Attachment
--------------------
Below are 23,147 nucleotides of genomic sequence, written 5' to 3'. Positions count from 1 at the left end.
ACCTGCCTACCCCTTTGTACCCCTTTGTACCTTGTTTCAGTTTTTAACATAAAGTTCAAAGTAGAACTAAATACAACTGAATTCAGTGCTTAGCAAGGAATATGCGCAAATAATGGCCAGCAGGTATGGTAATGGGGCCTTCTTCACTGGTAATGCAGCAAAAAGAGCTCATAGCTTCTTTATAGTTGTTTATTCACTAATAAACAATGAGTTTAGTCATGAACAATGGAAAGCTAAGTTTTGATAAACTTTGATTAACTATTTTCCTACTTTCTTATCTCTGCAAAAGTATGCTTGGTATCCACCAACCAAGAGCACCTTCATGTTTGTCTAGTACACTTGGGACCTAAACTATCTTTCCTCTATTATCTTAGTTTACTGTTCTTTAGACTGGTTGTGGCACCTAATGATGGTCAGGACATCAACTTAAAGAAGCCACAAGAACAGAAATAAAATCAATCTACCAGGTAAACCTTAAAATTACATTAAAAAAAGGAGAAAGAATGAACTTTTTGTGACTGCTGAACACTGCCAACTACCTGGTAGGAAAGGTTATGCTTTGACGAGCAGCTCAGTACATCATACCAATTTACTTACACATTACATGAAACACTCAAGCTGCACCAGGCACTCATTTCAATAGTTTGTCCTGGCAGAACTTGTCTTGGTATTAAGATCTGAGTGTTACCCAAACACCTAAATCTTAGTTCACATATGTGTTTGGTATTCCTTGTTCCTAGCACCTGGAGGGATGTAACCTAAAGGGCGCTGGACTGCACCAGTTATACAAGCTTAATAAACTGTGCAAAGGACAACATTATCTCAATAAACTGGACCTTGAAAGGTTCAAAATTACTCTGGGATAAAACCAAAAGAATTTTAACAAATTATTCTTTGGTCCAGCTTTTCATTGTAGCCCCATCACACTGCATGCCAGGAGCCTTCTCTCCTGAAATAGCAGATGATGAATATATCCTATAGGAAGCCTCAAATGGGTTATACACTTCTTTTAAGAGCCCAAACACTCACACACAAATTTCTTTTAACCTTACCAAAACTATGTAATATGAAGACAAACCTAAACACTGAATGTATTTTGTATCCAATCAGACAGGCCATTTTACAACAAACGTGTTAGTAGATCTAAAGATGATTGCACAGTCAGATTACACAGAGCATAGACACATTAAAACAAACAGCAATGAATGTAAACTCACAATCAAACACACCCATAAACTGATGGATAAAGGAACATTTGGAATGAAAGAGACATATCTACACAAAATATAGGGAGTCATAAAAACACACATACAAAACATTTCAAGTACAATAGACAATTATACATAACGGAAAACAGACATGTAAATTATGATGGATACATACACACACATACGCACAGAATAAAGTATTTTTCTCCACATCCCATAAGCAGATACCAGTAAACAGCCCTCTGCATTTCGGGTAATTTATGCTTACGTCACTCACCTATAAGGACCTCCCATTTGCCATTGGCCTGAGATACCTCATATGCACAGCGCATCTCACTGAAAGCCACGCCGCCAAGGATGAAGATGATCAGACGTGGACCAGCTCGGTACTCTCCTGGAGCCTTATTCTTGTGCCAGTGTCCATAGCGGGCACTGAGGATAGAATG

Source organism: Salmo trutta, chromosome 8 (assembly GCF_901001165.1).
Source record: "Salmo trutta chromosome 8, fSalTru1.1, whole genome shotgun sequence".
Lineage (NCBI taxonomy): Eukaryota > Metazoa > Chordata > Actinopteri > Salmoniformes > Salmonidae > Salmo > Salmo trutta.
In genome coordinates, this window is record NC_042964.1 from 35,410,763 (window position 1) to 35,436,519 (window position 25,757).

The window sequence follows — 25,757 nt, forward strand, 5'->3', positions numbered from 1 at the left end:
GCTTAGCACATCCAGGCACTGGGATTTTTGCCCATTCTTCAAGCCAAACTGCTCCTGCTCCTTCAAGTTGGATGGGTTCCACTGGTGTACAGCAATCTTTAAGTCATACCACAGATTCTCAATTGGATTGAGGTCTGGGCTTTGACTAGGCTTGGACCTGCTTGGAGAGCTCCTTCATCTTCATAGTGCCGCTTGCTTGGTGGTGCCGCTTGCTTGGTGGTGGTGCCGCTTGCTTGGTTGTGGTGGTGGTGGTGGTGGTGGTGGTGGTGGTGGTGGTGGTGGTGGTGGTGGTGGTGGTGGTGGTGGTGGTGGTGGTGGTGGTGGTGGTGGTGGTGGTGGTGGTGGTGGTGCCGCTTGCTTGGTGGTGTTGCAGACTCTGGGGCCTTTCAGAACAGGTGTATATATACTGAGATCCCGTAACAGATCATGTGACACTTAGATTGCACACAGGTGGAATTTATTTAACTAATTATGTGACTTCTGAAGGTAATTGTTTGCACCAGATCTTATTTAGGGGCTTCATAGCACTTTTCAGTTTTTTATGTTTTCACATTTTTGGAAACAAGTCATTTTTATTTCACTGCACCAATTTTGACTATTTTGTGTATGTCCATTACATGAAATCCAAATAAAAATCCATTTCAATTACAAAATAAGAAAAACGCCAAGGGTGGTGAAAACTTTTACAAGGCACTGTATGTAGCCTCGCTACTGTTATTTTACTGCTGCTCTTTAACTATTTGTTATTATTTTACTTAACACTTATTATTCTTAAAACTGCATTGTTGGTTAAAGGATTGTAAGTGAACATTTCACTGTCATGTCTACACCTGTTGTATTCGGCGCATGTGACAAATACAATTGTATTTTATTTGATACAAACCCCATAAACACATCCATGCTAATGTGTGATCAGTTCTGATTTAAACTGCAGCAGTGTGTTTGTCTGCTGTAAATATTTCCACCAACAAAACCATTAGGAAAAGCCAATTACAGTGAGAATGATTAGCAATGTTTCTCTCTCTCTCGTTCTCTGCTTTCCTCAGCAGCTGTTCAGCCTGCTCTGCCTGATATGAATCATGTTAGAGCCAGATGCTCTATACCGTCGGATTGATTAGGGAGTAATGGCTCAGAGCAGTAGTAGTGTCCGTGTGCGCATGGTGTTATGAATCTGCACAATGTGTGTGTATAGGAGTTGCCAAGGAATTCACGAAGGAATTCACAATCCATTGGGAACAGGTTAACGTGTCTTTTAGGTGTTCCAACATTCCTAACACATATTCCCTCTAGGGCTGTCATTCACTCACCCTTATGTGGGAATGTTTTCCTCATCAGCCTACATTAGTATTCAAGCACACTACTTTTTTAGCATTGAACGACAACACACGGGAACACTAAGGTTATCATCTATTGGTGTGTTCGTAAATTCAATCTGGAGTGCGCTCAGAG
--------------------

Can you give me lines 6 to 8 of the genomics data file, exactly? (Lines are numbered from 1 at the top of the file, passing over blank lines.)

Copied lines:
In genome coordinates, this window is record NC_042964.1 from 35,410,763 (window position 1) to 35,436,519 (window position 25,757).

The window sequence follows — 25,757 nt, forward strand, 5'->3', positions numbered from 1 at the left end:
GCTTAGCACATCCAGGCACTGGGATTTTTGCCCATTCTTCAAGCCAAACTGCTCCTGCTCCTTCAAGTTGGATGGGTTCCACTGGTGTACAGCAATCTTTAAGTCATACCACAGATTCTCAATTGGATTGAGGTCTGGGCTTTGACTAGGCTTGGACCTGCTTGGAGAGCTCCTTCATCTTCATAGTGCCGCTTGCTTGGTGGTGCCGCTTGCTTGGTGGTGGTGCCGCTTGCTTGGTTGTGGTGGTGGTGGTGGTGGTGGTGGTGGTGGTGGTGGTGGTGGTGGTGGTGGTGGTGGTGGTGGTGGTGGTGGTGGTGGTGGTGGTGGTGGTGGTGGTGGTGGTGGTGGTGCCGCTTGCTTGGTGGTGTTGCAGACTCTGGGGCCTTTCAGAACAGGTGTATATATACTGAGATCCCGTAACAGATCATGTGACACTTAGATTGCACACAGGTGGAATTTATTTAACTAATTATGTGACTTCTGAAGGTAATTGTTTGCACCAGATCTTATTTAGGGGCTTCATAGCACTTTTCAGTTTTTTATGTTTTCACATTTTTGGAAACAAGTCATTTTTATTTCACTGCACCAATTTTGACTATTTTGTGTATGTCCATTACATGAAATCCAAATAAAAATCCATTTCAATTACAAAATAAGAAAAACGCCAAGGGTGGTGAAAACTTTTACAAGGCACTGTATGTAGCCTCGCTACTGTTATTTTACTGCTGCTCTTTAACTATTTGTTATTATTTTACTTAACACTTATTATTCTTAAAACTGCATTGTTGGTTAAAGGATTGTAAGTGAACATTTCACTGTCATGTCTACACCTGTTGTATTCGGCGCATGTGACAAATACAATTGTATTTTATTTGATACAAACCCCATAAACACATCCATGCTAATGTGTGATCAGTTCTGATTTAAACTGCAGCAGTGTGTTTGTCTGCTGTAAATATTTCCACCAACAAAACCATTAGGAAAAGCCAATTACAGTGAGAATGATTAGCAATGTTTCTCTCTCTCTCGTTCTCTGCTTTCCTCAGCAGCTGTTCAGCCTGCTCTGCCTGATATGAATCATGTTAGAGCCAGATGCTCTATACCGTCGGATTGATTAGGGAGTAATGGCTCAGAGCAGTAGTAGTGTCCGTGTGCGCATGGTGTTATGAATCTGCACAATGTGTGTGTATAGGAGTTGCCAAGGAATTCACGAAGGAATTCACAATCCATTGGGAACAGGTTAACGTGTCTTTTAGGTGTTCCAACATTCCTAACACATATTCCCTCTAGGGCTGTCATTCACTCACCCTTATGTGGGAATGTTTTCCTCATCAGCCTACATTAGTATTCAAGCACACTACTTTTTTAGCATTGAACGACAACACACGGGAACACTAAGGTTATCATCTATTGGTGTGTTCGTAAATTCAATCTGGAGTGCGCTCAGAG